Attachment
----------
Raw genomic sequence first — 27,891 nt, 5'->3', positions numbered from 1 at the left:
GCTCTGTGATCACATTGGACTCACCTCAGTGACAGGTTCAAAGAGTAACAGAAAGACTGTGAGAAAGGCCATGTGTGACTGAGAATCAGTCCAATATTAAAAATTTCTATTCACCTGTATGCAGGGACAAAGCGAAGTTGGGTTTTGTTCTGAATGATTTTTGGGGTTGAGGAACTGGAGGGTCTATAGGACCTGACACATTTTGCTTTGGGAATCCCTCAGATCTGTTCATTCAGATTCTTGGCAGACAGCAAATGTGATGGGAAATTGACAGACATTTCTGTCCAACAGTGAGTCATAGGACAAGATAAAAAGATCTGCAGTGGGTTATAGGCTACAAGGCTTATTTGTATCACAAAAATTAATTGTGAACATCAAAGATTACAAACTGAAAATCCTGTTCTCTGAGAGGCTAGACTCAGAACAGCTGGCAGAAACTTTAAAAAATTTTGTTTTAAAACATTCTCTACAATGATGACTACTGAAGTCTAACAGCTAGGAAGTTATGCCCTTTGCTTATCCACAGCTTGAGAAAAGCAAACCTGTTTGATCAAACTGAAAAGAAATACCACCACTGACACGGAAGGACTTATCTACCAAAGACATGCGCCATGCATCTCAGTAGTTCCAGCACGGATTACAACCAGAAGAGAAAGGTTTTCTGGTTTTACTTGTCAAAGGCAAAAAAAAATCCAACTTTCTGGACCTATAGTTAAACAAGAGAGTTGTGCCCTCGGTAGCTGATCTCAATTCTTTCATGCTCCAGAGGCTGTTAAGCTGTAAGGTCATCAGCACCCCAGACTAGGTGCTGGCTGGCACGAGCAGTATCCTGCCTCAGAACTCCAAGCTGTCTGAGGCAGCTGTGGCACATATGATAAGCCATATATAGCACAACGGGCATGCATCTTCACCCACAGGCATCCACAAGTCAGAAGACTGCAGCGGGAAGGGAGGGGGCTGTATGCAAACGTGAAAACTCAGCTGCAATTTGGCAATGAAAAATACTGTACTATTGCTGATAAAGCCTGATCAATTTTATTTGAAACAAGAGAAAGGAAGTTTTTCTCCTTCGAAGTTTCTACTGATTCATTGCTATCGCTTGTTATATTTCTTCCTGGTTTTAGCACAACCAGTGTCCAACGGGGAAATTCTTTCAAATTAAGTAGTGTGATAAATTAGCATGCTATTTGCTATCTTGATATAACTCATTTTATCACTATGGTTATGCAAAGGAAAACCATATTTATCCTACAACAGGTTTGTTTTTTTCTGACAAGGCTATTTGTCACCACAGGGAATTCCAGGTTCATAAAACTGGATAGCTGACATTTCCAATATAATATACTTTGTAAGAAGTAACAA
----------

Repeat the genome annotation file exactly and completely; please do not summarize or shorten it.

Raw genomic sequence first — 27,891 nt, 5'->3', positions numbered from 1 at the left:
GCTCTGTGATCACATTGGACTCACCTCAGTGACAGGTTCAAAGAGTAACAGAAAGACTGTGAGAAAGGCCATGTGTGACTGAGAATCAGTCCAATATTAAAAATTTCTATTCACCTGTATGCAGGGACAAAGCGAAGTTGGGTTTTGTTCTGAATGATTTTTGGGGTTGAGGAACTGGAGGGTCTATAGGACCTGACACATTTTGCTTTGGGAATCCCTCAGATCTGTTCATTCAGATTCTTGGCAGACAGCAAATGTGATGGGAAATTGACAGACATTTCTGTCCAACAGTGAGTCATAGGACAAGATAAAAAGATCTGCAGTGGGTTATAGGCTACAAGGCTTATTTGTATCACAAAAATTAATTGTGAACATCAAAGATTACAAACTGAAAATCCTGTTCTCTGAGAGGCTAGACTCAGAACAGCTGGCAGAAACTTTAAAAAATTTTGTTTTAAAACATTCTCTACAATGATGACTACTGAAGTCTAACAGCTAGGAAGTTATGCCCTTTGCTTATCCACAGCTTGAGAAAAGCAAACCTGTTTGATCAAACTGAAAAGAAATACCACCACTGACACGGAAGGACTTATCTACCAAAGACATGCGCCATGCATCTCAGTAGTTCCAGCACGGATTACAACCAGAAGAGAAAGGTTTTCTGGTTTTACTTGTCAAAGGCAAAAAAAAATCCAACTTTCTGGACCTATAGTTAAACAAGAGAGTTGTGCCCTCGGTAGCTGATCTCAATTCTTTCATGCTCCAGAGGCTGTTAAGCTGTAAGGTCATCAGCACCCCAGACTAGGTGCTGGCTGGCACGAGCAGTATCCTGCCTCAGAACTCCAAGCTGTCTGAGGCAGCTGTGGCACATATGATAAGCCATATATAGCACAACGGGCATGCATCTTCACCCACAGGCATCCACAAGTCAGAAGACTGCAGCGGGAAGGGAGGGGGCTGTATGCAAACGTGAAAACTCAGCTGCAATTTGGCAATGAAAAATACTGTACTATTGCTGATAAAGCCTGATCAATTTTATTTGAAACAAGAGAAAGGAAGTTTTTCTCCTTCGAAGTTTCTACTGATTCATTGCTATCGCTTGTTATATTTCTTCCTGGTTTTAGCACAACCAGTGTCCAACGGGGAAATTCTTTCAAATTAAGTAGTGTGATAAATTAGCATGCTATTTGCTATCTTGATATAACTCATTTTATCACTATGGTTATGCAAAGGAAAACCATATTTATCCTACAACAGGTTTGTTTTTTTCTGACAAGGCTATTTGTCACCACAGGGAATTCCAGGTTCATAAAACTGGATAGCTGACATTTCCAATATAATATACTTTGTAAGAAGTAACAA